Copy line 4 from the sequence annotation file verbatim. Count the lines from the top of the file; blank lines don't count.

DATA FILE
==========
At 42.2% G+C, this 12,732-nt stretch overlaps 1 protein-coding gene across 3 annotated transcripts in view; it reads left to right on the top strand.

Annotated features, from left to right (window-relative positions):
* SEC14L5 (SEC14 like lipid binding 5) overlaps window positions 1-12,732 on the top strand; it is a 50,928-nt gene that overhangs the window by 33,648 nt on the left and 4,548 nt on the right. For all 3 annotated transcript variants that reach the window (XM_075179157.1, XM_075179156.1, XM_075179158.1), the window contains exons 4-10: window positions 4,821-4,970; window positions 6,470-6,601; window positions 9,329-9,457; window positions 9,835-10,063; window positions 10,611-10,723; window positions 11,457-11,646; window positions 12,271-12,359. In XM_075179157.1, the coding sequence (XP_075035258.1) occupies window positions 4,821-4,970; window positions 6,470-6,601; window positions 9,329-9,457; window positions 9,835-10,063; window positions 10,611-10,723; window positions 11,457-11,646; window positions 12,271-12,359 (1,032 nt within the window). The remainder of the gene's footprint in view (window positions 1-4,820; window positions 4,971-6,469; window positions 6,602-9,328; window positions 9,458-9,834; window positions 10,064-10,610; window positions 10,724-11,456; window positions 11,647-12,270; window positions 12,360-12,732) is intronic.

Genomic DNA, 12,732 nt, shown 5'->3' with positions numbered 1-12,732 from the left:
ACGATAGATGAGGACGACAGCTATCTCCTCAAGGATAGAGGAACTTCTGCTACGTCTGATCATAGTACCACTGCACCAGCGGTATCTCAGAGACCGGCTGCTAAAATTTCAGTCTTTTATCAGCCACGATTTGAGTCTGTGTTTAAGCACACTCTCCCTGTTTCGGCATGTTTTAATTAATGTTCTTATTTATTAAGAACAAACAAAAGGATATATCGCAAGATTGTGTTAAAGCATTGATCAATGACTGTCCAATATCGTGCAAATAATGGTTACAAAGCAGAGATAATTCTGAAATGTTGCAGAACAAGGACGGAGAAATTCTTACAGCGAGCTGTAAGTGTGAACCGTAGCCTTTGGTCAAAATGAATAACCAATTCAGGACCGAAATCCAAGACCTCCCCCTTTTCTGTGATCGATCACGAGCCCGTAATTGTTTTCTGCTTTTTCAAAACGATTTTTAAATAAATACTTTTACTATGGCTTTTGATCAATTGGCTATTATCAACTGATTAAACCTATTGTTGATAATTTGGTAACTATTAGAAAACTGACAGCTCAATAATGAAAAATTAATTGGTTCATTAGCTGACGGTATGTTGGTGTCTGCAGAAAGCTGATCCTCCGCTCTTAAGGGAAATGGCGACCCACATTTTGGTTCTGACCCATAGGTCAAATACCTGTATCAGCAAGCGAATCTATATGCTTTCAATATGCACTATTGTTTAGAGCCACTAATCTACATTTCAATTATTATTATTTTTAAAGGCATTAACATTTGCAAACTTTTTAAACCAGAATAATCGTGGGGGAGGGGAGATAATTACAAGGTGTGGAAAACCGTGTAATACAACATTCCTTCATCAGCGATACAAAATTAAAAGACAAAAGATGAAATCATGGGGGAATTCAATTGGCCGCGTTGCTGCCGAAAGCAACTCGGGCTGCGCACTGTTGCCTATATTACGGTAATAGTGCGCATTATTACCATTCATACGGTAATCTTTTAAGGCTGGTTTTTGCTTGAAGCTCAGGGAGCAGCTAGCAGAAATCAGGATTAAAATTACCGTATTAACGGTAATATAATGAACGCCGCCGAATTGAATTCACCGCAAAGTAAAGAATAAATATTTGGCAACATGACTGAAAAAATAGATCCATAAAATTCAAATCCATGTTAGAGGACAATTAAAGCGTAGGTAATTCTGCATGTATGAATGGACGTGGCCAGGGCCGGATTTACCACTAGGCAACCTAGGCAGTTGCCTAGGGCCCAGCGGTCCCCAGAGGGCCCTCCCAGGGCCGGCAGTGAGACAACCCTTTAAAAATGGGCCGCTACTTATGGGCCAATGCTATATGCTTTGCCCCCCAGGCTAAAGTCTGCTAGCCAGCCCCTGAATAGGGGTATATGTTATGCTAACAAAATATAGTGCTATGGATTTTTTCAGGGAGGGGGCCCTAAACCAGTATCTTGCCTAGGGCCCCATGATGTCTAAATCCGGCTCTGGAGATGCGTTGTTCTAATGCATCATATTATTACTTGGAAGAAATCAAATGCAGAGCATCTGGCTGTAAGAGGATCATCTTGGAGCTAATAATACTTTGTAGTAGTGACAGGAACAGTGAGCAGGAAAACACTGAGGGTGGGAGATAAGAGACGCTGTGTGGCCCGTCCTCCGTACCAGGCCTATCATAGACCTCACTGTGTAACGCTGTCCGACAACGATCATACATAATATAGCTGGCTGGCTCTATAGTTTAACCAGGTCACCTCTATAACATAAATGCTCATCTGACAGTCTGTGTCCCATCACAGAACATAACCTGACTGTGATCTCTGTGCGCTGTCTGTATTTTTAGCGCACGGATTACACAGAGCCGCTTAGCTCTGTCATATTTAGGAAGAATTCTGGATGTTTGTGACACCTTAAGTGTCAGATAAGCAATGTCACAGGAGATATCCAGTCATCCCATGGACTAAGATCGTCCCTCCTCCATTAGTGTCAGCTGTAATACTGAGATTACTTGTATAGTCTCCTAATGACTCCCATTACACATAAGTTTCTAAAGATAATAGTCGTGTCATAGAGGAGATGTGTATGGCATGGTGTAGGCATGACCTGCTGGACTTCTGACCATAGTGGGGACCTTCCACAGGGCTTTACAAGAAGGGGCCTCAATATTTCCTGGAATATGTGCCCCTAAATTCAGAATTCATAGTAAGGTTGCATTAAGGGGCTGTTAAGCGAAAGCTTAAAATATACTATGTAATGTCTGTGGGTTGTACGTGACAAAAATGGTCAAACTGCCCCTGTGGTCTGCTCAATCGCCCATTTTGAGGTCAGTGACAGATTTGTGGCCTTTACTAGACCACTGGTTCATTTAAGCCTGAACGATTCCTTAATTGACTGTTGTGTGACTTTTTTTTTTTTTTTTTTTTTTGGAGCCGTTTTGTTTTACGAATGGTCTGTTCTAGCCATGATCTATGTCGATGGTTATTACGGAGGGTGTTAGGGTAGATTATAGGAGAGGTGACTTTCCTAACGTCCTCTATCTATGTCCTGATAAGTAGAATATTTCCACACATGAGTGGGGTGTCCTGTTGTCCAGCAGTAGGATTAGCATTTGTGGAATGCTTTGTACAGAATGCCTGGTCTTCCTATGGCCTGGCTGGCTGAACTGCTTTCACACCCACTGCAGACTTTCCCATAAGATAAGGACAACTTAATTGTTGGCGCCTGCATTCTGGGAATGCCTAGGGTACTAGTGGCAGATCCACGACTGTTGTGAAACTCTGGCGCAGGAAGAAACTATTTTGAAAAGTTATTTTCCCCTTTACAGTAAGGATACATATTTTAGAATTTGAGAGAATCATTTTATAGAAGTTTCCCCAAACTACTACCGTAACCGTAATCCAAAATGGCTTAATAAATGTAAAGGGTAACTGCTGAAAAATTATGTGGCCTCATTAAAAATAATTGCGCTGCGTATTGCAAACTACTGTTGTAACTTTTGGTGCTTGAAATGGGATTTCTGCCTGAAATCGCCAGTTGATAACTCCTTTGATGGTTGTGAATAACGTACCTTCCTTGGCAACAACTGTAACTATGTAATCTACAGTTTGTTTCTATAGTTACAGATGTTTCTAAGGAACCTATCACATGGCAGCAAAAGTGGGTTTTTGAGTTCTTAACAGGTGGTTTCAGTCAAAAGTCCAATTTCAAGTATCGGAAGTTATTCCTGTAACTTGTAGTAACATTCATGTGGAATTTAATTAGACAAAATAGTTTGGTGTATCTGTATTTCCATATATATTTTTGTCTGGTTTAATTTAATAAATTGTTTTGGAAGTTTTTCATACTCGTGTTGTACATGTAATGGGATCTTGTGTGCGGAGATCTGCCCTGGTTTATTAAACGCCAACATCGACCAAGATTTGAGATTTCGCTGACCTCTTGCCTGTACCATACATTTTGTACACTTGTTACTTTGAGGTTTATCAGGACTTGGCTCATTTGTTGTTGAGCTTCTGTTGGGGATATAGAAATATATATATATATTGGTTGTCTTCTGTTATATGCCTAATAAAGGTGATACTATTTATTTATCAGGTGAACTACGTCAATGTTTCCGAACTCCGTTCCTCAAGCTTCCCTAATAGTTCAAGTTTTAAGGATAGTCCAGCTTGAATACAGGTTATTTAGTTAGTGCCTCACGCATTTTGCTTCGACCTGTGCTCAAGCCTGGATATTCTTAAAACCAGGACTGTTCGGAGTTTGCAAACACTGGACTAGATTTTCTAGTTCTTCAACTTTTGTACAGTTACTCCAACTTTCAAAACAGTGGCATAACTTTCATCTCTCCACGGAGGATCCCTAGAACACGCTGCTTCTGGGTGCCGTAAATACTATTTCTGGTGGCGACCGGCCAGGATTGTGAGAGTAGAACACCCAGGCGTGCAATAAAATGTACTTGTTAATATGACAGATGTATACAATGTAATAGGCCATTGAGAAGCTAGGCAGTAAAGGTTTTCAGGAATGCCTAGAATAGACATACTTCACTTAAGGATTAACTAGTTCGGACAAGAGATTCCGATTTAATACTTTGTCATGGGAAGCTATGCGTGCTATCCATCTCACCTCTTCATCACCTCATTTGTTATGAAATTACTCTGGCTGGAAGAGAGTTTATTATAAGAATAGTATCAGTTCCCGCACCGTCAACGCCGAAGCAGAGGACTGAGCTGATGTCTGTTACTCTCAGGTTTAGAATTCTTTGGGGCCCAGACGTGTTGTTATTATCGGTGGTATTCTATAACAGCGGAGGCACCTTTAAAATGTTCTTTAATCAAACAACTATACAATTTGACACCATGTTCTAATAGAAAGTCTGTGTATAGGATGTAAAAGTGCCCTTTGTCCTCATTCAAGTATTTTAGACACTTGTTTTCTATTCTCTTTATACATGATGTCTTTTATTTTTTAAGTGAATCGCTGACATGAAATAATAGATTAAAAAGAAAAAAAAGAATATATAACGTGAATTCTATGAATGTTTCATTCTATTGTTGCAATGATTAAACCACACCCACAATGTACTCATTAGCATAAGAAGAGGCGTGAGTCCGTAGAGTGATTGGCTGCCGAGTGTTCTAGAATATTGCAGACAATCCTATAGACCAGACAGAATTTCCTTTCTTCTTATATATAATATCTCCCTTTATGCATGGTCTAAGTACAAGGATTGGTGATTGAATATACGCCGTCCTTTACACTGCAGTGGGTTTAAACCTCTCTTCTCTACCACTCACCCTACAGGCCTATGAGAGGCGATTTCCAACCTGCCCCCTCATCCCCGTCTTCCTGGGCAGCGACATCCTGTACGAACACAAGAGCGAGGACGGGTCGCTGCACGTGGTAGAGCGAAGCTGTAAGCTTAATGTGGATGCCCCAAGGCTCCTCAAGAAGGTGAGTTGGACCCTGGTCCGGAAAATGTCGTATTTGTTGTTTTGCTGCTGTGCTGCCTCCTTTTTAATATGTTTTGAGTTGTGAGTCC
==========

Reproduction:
Genomic DNA, 12,732 nt, shown 5'->3' with positions numbered 1-12,732 from the left: